Somatoform Disorder Specialists Racine WI

Local resource for somatoform disorder specialists in Racine. Includes detailed information on local clinics that provide access to somatoform disorder specialists, as well as advice and content on somatoform ailments, psychologists, and psychosomatic diseases.

David Galbis, MD
(414) 649-6000
3801 Spring St
Racine, WI
Specialties
Psychiatry
Gender
Male
Education
Medical School: Va Commonwealth Univ, Med Coll Of Va Sch Of Med, Richmond Va 23298
Graduation Year: 1999

Data Provided By:
Ahmad Z Khan, MD
(262) 635-5520
1244 Wisconsin Ave
Racine, WI
Specialties
Psychiatry, Child & Adolescent Psychiatry
Gender
Male
Education
Medical School: U Mundial Dominicana (Umd), Esc De Med (World Univ) (Closed 1991)
Graduation Year: 1987

Data Provided By:
Pushparanee Babusukumar, MD
(262) 652-7813
119 11th Ave
Racine, WI
Specialties
Psychiatry
Gender
Female
Education
Medical School: Univ Of Colombo, Fac Of Med, Colombo, Sri Lanka
Graduation Year: 1976

Data Provided By:
Barry Mathew Altenberg, MD
(262) 886-4747
66 Harborview Dr
Racine, WI
Specialties
Psychiatry
Gender
Male
Education
Medical School: Univ Di Bologna, Fac Di Med E Chirurgia, Bologna, Italy
Graduation Year: 1963

Data Provided By:
William James Bjerregaard, MD
(262) 687-8460
1244 Wisc Ave Su 303
Racine, WI
Specialties
Psychiatry
Gender
Male
Education
Medical School: Univ Of Wi Med Sch, Madison Wi 53706
Graduation Year: 1981

Data Provided By:
Arun Vasudev Parikh, MD
(262) 634-8688
840 Lake Ave
Racine, WI
Specialties
Psychiatry
Gender
Male
Education
Medical School: Armed Forces Med Coll, Univ Of Pune, Pune, Maharashtra, India
Graduation Year: 1973

Data Provided By:
Ralph Eugene Tomkiewicz, MD
(262) 637-8983
111 11th St
Racine, WI
Specialties
Psychiatry
Gender
Male
Education
Medical School: Med Coll Of Wi, Milwaukee Wi 53226
Graduation Year: 1959

Data Provided By:
Dr.Ahmad Khan
(262) 635-5520
1244 Wisconsin Ave # 303
Racine, WI
Gender
M
Education
Medical School: U Mundial Dominicana (Umd)
Year of Graduation: 1987
Speciality
Psychiatrist
General Information
Accepting New Patients: Yes
RateMD Rating
1.4, out of 5 based on 5, reviews.

Data Provided By:
Robert S Callaghan, MD
(262) 687-8460
1244 Wisconsin Ave
Racine, WI
Specialties
Psychiatry, Child & Adolescent Psychiatry
Gender
Male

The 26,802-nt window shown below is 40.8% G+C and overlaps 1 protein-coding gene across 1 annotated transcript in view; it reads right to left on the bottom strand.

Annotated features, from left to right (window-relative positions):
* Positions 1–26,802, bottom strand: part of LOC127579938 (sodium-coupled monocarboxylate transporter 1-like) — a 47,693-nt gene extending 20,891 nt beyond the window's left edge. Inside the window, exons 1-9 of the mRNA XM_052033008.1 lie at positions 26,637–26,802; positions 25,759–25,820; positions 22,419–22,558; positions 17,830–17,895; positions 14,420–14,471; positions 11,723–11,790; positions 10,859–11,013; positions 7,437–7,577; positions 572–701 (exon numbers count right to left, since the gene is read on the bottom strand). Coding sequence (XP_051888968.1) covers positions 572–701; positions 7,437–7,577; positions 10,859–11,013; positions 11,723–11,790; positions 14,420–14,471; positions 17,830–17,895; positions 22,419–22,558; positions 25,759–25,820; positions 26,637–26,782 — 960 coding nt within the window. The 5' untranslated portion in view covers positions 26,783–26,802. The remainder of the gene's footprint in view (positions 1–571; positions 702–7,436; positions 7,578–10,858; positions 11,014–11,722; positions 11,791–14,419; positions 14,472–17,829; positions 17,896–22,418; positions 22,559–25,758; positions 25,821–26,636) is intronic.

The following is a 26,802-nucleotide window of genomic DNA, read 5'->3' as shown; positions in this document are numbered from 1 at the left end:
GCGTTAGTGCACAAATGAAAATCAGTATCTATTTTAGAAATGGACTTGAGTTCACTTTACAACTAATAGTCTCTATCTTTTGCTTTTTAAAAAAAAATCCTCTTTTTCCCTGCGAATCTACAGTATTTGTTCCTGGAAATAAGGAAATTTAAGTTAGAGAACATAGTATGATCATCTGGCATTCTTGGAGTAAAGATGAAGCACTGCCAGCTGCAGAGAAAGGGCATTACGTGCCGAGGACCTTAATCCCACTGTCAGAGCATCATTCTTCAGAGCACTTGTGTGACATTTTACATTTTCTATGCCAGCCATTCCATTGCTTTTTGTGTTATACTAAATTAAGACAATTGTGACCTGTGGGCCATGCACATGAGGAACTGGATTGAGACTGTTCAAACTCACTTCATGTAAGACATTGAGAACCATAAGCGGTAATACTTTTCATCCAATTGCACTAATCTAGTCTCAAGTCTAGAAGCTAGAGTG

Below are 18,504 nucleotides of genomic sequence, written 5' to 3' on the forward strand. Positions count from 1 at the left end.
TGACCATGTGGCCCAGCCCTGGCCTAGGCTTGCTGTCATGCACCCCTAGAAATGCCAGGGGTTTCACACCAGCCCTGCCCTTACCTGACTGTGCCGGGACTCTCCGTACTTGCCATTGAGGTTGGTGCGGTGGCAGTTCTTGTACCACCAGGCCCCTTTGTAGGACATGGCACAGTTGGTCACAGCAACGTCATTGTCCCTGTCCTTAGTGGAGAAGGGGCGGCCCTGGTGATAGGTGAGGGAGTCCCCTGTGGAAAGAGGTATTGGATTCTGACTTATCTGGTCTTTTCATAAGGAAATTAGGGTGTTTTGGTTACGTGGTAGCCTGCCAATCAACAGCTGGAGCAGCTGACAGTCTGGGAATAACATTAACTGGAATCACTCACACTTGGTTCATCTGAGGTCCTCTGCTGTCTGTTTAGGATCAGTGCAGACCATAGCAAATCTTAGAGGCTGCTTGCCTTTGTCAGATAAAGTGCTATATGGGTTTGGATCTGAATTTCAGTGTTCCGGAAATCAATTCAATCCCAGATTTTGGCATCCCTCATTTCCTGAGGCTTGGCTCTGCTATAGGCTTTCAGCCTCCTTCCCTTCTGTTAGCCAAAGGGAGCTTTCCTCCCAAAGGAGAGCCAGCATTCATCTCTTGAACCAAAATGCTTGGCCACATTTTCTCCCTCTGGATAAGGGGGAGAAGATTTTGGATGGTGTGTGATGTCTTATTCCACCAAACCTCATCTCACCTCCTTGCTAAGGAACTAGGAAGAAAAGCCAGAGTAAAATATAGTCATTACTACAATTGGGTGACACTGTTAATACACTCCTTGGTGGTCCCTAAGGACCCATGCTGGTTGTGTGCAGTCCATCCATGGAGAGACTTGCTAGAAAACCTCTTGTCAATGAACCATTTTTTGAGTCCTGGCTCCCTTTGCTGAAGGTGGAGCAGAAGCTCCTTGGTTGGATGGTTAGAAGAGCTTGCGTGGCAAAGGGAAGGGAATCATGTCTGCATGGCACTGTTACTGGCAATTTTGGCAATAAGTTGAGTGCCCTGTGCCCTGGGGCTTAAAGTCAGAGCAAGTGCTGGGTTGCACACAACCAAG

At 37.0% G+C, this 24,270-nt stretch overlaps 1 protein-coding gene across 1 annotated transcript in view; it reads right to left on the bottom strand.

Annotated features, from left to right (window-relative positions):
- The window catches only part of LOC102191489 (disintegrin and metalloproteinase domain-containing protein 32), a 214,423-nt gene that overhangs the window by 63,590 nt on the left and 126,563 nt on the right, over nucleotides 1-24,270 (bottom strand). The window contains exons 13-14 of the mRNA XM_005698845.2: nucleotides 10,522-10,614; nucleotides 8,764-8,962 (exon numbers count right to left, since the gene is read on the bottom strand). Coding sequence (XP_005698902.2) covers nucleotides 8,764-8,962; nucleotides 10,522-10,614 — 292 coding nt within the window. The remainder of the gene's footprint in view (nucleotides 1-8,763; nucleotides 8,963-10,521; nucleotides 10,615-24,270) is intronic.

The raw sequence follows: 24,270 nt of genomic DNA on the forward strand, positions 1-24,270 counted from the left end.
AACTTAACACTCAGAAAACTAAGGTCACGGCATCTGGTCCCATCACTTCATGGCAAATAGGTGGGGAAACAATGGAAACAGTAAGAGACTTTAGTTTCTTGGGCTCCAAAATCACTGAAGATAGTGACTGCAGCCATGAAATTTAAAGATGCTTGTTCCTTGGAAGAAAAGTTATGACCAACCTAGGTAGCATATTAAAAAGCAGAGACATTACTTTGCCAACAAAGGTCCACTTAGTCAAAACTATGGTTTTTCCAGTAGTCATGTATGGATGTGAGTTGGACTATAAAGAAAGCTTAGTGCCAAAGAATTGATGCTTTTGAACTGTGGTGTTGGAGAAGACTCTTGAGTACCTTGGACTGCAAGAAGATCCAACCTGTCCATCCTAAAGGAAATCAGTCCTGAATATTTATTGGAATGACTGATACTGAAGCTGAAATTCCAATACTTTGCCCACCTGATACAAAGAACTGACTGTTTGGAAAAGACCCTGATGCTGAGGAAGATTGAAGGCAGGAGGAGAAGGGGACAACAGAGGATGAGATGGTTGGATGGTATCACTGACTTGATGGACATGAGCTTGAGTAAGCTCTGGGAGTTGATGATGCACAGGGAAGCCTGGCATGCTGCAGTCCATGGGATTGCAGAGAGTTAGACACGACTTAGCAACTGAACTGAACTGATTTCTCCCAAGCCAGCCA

Education
Medical School: Northwestern Univ Med Sch, Chicago Il 60611
Graduation Year: 1990

Data Provided By:
David Winslow Pierce, MD
(509) 453-1344
1320 Wisconsin Ave
Racine, WI
Specialties
Psychiatry
Gender
Male
Education
Medical School: Mt Sinai Sch Of Med Of The City Univ Of Ny, New York Ny 10029
Graduation Year: 1994

Data Provided By:
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Accurate Diagnosis First Step in Treating Somatoform Disorders

All patients with chronic physical pain are not alike and shouldn't be treated the same. That's the basis of this article on somatoform disorders. Somatoform disorders refer to aches and pains that are amplified (blown out of proportion) because of underlying psychologic or emotional distress. Vague complaints of muscle or joint pain, fatigue, stomach problems, numbness and tingling, headaches, and so on are typical physical complaints associated with somatoform disorders. But despite all medical tests and lab work ordered, the physician is unable to find anything wrong. Treatment is general, rather than specific to the problem.

Somatoform disorders include a number of different problems all placed in this one category. These include somatization disorder, conversion disorder, hypochondriasis, body dysmorphic disorder, and factitious disorder. The common feature of all these disorders is symptom amplification. The main symptom is usually, but not always, pain. The lack of any evidence that there's anything physically wrong to explain these disorders has led some experts to suggest dropping somatoform disorders as a real diagnosis.

But that's where the authors of this article differ. They suggest that there's a definite need to look deeper and not only find ways to diagnose these problems but also to treat each one specifically. That's a concept they refer to as diagnosis-specific and patient specific treatment. And after briefly describing each condition, they offer some treatment guidelines with the hope that someday we will have specific guidelines for each different disorder, rather than general management techniques.

Health care professionals, especially psychologists and psychiatrists, depend on a publication put out by the American Psychiatric Association called the Diagnostic and Statistical Manual or DSM as it is more commonly referred to. The DSM includes criteria for each somatoform disorder such as signs and symptoms and known causes or risk factors. In addition to a brief review of each disorder, the authors added an extensive table comparing each disorder and offering physicians some treatment guidelines for each one.

Here's a brief summary of the main disorders. Somatization disorder includes vague reports of pain, gastrointestinal problems, sexual problems, and symptoms that suggest a neurologic problem but with no identifiable cause. The problems described by patients last for years and no medical condition can be found to explain them. Conversion disorder describes neurologic symptoms (e.g., numbness, paralysis, blindness, unable to speak) in response to mental, psychologic, and/or emotional stress. Usually, there is a conflict or stress that occurs just prior to the conversion taking place. In the past, conversion was referred to as hysteria. Women are affected more often than men (2:1 ratio).

Most people are familiar with the term hypochondriac -- someone who is always sick, afrai...

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